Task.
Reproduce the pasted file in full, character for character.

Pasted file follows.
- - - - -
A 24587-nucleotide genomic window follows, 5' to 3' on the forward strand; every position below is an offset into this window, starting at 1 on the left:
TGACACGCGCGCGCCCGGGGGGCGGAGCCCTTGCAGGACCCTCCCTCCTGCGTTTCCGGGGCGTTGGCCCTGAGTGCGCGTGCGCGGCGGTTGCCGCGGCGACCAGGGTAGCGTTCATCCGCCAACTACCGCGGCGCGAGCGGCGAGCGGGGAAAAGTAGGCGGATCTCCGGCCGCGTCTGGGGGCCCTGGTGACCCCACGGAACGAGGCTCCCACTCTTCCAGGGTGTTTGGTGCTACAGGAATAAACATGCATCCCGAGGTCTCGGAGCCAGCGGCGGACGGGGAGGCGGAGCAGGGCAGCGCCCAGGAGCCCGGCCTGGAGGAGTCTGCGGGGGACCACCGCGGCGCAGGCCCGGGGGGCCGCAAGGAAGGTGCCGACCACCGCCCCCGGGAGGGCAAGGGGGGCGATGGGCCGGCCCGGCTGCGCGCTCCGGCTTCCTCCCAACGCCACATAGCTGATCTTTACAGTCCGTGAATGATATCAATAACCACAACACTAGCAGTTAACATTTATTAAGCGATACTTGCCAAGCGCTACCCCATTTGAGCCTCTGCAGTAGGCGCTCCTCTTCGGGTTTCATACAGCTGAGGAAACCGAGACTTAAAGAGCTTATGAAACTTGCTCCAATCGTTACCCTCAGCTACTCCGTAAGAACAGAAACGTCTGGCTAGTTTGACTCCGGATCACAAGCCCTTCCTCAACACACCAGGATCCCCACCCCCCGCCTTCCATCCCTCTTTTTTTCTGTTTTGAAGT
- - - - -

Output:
A 24587-nucleotide genomic window follows, 5' to 3' on the forward strand; every position below is an offset into this window, starting at 1 on the left:
TGACACGCGCGCGCCCGGGGGGCGGAGCCCTTGCAGGACCCTCCCTCCTGCGTTTCCGGGGCGTTGGCCCTGAGTGCGCGTGCGCGGCGGTTGCCGCGGCGACCAGGGTAGCGTTCATCCGCCAACTACCGCGGCGCGAGCGGCGAGCGGGGAAAAGTAGGCGGATCTCCGGCCGCGTCTGGGGGCCCTGGTGACCCCACGGAACGAGGCTCCCACTCTTCCAGGGTGTTTGGTGCTACAGGAATAAACATGCATCCCGAGGTCTCGGAGCCAGCGGCGGACGGGGAGGCGGAGCAGGGCAGCGCCCAGGAGCCCGGCCTGGAGGAGTCTGCGGGGGACCACCGCGGCGCAGGCCCGGGGGGCCGCAAGGAAGGTGCCGACCACCGCCCCCGGGAGGGCAAGGGGGGCGATGGGCCGGCCCGGCTGCGCGCTCCGGCTTCCTCCCAACGCCACATAGCTGATCTTTACAGTCCGTGAATGATATCAATAACCACAACACTAGCAGTTAACATTTATTAAGCGATACTTGCCAAGCGCTACCCCATTTGAGCCTCTGCAGTAGGCGCTCCTCTTCGGGTTTCATACAGCTGAGGAAACCGAGACTTAAAGAGCTTATGAAACTTGCTCCAATCGTTACCCTCAGCTACTCCGTAAGAACAGAAACGTCTGGCTAGTTTGACTCCGGATCACAAGCCCTTCCTCAACACACCAGGATCCCCACCCCCCGCCTTCCATCCCTCTTTTTTTCTGTTTTGAAGT